Use of New Antibiotics in Sweden

  • End date
    May 31, 2023
  • participants needed
  • sponsor
    Uppsala University
Updated on 23 March 2022


Antibiotic resistance is a growing global health problem of great concern, especially multidrug-resistant Gram-negative bacteria. In recent years some new antibiotics targeting these bacteria have been developed. The aim of this study is to investigate how these new antibiotics are used in Sweden. Information will be collected on patients, types of infections, dosing strategies, treatment outcome and occurrence of antibiotic resistance during treatment. The overall goal is to increase the knowledge about how these antibiotics are prescribed and how to optimize the use of them in clinical practice.


Emergence and spread of antibiotic-resistant bacteria is one of the greatest threats facing human health today. Multi-resistant Gram-negative bacteria constitutes the biggest challenges and particularly carbapenem-resistant bacteria, against which available treatment options usually are very limited and the mortality is high (>50%) in severly ill patients. In recent years some new antibiotics have been developed with in-vitro effect against those bacteria. Still, clinical data regarding those antibiotics are limited and resistance development has been reported. Combination therapy with two or more antibiotics are often used to treat multi-resistant Gram-negative bacteria and are sometimes applied also with the newer drugs. Combination therapy is supported mainly by in vitro studies rather than clinical evidence. More research is needed to investigate which antibiotic combinations has the biggest potential.

The main objective of this study is to assess current use of the following antibiotics in Swedish university hospitals: cefiderocol, ceftazidime-avibactam, ceftolozane-tazobactam, fosfomycin, meropenem-vaborbactam and imipenem-relebactam.

Following informed consent, all patients treated with any of the study drugs at one of the seven university hospitals in Sweden can be included in the study. Guardian approval is needed to include study participants <15 years of age. Besides routine testing with biomarkers and cultures within clinical practice, bacterial cultures will be taken seven days after start of treatment with the study drug, from the sample site where the infecting pathogen was first identified (e.g., blood, wound, nasopharynx, urine), to assess microbiological cure. Screening for multidrug-resistant Gram-negative bacteria in feces will also be conducted with screening cultures seven days after initiated therapy with study drug to detect emergence of resistance in the intestinal microbiota. The cultures will be analyzed at the local clinical microbiology departments.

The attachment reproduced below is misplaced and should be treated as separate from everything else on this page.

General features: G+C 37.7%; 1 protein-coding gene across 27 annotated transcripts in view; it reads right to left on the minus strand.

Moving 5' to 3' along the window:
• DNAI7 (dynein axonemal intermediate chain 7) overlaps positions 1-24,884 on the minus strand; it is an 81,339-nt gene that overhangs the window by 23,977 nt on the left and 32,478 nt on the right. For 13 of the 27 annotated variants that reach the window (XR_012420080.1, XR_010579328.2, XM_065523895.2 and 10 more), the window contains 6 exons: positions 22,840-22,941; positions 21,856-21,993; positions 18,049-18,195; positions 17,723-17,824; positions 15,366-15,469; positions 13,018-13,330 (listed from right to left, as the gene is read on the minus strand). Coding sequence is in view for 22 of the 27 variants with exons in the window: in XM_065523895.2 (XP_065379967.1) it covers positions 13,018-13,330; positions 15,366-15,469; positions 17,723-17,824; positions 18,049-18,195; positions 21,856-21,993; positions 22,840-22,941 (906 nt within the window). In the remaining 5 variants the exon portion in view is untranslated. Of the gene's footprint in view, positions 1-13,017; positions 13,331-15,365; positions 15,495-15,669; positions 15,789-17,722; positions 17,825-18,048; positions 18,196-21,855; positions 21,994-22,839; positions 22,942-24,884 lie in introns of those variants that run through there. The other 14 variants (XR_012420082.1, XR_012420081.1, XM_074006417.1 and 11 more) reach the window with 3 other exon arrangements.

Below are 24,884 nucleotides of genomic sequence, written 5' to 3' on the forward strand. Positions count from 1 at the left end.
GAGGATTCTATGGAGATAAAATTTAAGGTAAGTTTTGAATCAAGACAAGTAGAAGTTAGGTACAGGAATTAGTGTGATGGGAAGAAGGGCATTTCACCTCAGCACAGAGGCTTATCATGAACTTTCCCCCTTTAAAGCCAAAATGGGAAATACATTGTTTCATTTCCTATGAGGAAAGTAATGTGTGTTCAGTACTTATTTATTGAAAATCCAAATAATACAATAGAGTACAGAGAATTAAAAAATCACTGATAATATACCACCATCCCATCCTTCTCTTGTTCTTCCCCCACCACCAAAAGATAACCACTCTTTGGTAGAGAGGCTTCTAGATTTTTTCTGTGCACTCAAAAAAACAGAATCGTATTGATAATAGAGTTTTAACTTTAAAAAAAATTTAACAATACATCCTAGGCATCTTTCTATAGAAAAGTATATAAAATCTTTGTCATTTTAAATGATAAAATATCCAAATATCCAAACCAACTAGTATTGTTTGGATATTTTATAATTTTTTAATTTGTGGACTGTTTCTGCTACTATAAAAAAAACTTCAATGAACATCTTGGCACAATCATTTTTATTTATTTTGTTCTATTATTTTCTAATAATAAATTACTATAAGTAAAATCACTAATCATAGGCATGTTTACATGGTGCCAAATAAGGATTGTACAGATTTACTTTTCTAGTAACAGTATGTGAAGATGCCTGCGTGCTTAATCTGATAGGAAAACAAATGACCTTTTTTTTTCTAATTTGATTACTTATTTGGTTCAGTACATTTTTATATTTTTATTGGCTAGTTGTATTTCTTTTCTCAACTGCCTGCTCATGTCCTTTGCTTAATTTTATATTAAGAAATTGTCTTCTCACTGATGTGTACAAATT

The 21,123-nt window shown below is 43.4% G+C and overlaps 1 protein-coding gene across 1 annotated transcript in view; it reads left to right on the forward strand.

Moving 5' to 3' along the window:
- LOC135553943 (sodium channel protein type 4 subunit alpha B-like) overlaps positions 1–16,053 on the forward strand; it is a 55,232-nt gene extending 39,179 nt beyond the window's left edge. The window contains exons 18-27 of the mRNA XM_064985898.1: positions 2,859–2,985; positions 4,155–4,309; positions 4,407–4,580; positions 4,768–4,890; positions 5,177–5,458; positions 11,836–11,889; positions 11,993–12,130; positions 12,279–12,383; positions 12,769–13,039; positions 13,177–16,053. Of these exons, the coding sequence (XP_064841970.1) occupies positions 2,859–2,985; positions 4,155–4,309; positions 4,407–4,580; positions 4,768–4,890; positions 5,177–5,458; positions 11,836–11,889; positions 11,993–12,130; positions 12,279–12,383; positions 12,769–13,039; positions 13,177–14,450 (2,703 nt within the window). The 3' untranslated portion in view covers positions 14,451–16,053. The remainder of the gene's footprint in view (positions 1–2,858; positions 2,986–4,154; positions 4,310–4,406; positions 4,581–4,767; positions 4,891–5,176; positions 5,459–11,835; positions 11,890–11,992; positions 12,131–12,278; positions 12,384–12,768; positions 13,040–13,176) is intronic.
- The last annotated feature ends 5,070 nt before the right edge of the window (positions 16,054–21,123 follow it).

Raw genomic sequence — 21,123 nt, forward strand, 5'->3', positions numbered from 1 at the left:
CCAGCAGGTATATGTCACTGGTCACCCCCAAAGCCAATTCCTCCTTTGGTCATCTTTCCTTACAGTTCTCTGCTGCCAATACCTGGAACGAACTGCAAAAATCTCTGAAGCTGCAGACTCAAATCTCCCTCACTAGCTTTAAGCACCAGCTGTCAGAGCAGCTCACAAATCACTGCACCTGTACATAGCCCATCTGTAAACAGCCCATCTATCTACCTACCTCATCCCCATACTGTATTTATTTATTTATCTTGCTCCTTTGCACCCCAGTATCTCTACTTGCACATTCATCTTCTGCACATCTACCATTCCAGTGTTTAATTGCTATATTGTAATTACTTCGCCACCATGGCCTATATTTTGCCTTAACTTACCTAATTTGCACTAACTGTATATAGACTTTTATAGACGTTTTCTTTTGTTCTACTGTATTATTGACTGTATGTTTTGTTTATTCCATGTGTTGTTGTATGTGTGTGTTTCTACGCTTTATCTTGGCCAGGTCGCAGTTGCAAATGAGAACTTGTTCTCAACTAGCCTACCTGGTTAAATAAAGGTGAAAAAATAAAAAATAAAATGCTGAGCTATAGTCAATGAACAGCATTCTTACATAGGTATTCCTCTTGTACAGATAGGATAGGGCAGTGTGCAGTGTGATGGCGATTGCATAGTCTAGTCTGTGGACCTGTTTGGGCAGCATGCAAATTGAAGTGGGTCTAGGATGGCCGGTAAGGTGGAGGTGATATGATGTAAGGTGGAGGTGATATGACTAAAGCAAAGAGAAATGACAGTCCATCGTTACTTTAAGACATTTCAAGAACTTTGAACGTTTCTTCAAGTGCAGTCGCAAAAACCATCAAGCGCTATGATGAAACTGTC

Information on patient characteristics (age, gender, comorbidity etc.), site of infection, infecting pathogen and associated resistance profile, severity of infection, choice of treatment (drug, dose, treatment duration and eventual antibiotic combination therapy) will be obtained from the electronical medical records. Further treatment outcome including mortality, treatment failure, increasing need of intensive care, duration of hospitalization, suspected side effects and occurrence of Clostridioides difficile enteritis will also be extracted. The follow-up period is 30 days.

Patient names and personal identification numbers will be replaced by a number. Personal data will be stored at the Department of infectious diseases, at respective hospital where the study participant has been included. Only the responsible researchers will have access to the code key and be able to link personal information to the individual participants. All information will be handled in accordance with the General Data Protection Regulation (GDPR) and all analyses and presentation of data will be performed using anonymous data.

To determine antibiotic resistance profiles of the infecting pathogens, bacterial isolates will be sent to the reference laboratory at Uppsala University. The strains will be characterized with phenotypical methods for minimum inhibitory concentration (MIC) determination (e.g., microdilution, agar dilution) as well as genetical testing with whole-genome sequencing determining the presence of resistance genes and genetic mutations (e.g., production of beta lactamases, porin loss and efflux). In case of repeated growth of the same bacterial species in clinical or screening samples seven days from start of treatment, the two strains (prior and post treatment start of study drug) will be compared by MIC determination and whole-genome sequencing to detect emergence of antibiotic resistance during treatment.

Finally, the isolates will undergo in-vitro testing at the reference laboratory at Uppsala University, where the efficacy of different antibiotic combinations will be investigated with multiple in vitro methods including automated time-lapse microscopy and bacterial time-kill experiments with static and dynamic antibiotic concentrations. Bacterial killing, bacterial growth and selection of resistant subpopulations will be determined.

Condition Multi-antibiotic Resistance
Clinical Study IdentifierNCT05048693
SponsorUppsala University
Last Modified on23 March 2022


Yes No Not Sure

Inclusion Criteria

Treatment with any of the following antibiotics; cefiderocol, ceftazidim-avibactam, ceftolozan-tazobactam, fosfomycin, meropenem-vaborbactam or imipepenem-relebactam against an acute infection

Exclusion Criteria

Ongoing treatment with any of the above mentioned antibiotics for more than seven days at the point of inclusion
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